“As emergency services workers, we are tasked with protecting our community in environments that are never predictable, always volatile, and often beyond our control.  John’s death and Maryanne’s life bring to the forefront the issue of workplace safety after hours – when our community is asleep we are protecting their businesses, properties and investments, which are often themselves the very menace we face.”

– Staff Sergeant Darren Leggatt, Calgary Police Service, ILEETA Review

May 2016 – The John Petropoulos Memorial Fund (JPMF) is now delivering workplace safety presentations in British Columbia.

The Safety Presentation Program has been going strong in Alberta since 2012. Presenters have delivered hundreds of presentations, reaching thousands of Albertans with the workplace safety message: make your workplace safe for everyone, including emergency responders who may have to attend a premise during an emergency.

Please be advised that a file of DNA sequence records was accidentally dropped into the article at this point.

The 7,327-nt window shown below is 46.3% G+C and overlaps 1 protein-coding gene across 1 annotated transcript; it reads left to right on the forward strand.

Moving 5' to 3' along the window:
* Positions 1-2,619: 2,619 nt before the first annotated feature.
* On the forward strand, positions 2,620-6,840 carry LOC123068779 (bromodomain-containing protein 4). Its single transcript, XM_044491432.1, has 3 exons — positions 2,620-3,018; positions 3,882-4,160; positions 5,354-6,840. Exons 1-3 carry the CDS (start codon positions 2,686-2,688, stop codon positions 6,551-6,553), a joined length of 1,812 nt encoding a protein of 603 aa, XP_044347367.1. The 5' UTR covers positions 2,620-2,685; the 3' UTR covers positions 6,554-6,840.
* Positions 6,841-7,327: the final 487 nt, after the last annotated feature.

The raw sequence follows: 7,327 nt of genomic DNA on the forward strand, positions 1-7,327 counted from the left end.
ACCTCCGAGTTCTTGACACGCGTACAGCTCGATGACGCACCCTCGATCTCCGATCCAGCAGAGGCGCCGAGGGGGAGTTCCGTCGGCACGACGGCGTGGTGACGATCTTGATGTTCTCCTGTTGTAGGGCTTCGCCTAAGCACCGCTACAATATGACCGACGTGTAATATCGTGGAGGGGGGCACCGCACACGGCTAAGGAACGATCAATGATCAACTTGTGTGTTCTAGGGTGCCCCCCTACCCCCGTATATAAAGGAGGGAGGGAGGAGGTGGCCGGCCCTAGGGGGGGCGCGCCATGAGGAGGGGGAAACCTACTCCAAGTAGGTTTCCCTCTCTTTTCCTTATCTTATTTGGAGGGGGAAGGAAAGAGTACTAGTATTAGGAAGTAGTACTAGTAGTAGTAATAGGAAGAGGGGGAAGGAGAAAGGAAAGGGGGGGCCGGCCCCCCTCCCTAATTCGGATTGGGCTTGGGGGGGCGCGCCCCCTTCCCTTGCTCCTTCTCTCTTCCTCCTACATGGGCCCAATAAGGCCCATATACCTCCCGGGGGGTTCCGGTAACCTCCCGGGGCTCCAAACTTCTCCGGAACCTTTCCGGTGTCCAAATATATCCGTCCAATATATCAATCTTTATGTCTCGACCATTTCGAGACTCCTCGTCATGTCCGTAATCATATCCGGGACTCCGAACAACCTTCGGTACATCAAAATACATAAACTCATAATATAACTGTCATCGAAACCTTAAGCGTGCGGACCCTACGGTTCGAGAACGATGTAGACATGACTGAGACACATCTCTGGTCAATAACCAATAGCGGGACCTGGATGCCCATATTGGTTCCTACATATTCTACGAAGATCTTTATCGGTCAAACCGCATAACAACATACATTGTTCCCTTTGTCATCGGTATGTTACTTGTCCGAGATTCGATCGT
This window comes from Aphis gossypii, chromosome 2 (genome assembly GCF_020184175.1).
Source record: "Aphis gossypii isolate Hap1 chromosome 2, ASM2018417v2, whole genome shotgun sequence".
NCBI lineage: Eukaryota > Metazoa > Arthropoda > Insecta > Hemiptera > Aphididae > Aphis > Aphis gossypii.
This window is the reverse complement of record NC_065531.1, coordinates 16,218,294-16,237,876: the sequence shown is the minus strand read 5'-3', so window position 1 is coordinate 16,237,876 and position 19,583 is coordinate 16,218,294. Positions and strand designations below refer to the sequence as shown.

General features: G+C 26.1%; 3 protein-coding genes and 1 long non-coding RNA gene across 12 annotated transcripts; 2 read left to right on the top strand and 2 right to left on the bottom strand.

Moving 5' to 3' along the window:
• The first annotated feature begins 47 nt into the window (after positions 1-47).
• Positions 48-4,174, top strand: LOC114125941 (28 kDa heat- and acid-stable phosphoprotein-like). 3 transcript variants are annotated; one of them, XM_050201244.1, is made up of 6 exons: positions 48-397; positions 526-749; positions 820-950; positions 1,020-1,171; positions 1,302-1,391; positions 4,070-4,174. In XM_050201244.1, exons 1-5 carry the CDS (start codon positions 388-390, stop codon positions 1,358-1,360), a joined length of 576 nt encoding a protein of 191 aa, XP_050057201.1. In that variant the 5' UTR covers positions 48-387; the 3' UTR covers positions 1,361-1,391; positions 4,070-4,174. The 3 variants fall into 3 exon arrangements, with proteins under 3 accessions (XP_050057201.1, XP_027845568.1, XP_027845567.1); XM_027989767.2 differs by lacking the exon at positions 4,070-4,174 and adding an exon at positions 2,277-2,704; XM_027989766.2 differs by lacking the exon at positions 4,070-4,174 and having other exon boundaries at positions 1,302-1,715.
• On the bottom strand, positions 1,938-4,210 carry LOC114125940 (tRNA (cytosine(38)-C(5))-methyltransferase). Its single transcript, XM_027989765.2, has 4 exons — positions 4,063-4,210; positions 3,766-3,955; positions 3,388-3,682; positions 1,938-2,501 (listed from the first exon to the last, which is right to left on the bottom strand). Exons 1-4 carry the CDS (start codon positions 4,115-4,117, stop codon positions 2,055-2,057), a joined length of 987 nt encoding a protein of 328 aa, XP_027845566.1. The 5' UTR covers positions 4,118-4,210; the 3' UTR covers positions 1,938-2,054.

JPMF Board Chair, Maryanne Pope, is now delivering the safety presentations in BC. Once sufficient funding is in place, other speakers will be hired to deliver the presentations.

“Maryanne Pope delivered a provoking and powerful presentation which strongly resonated with the fire crews in attendance. Her story brought home, with gravity, the message of workplace safety. By putting the public in the boots of first responders, Maryanne’s experience puts a face on the men and women who serve on the front-lines daily.”

– Gary Charlton, Assistant Chief Training & Staff Development, Victoria Fire Rescue, BC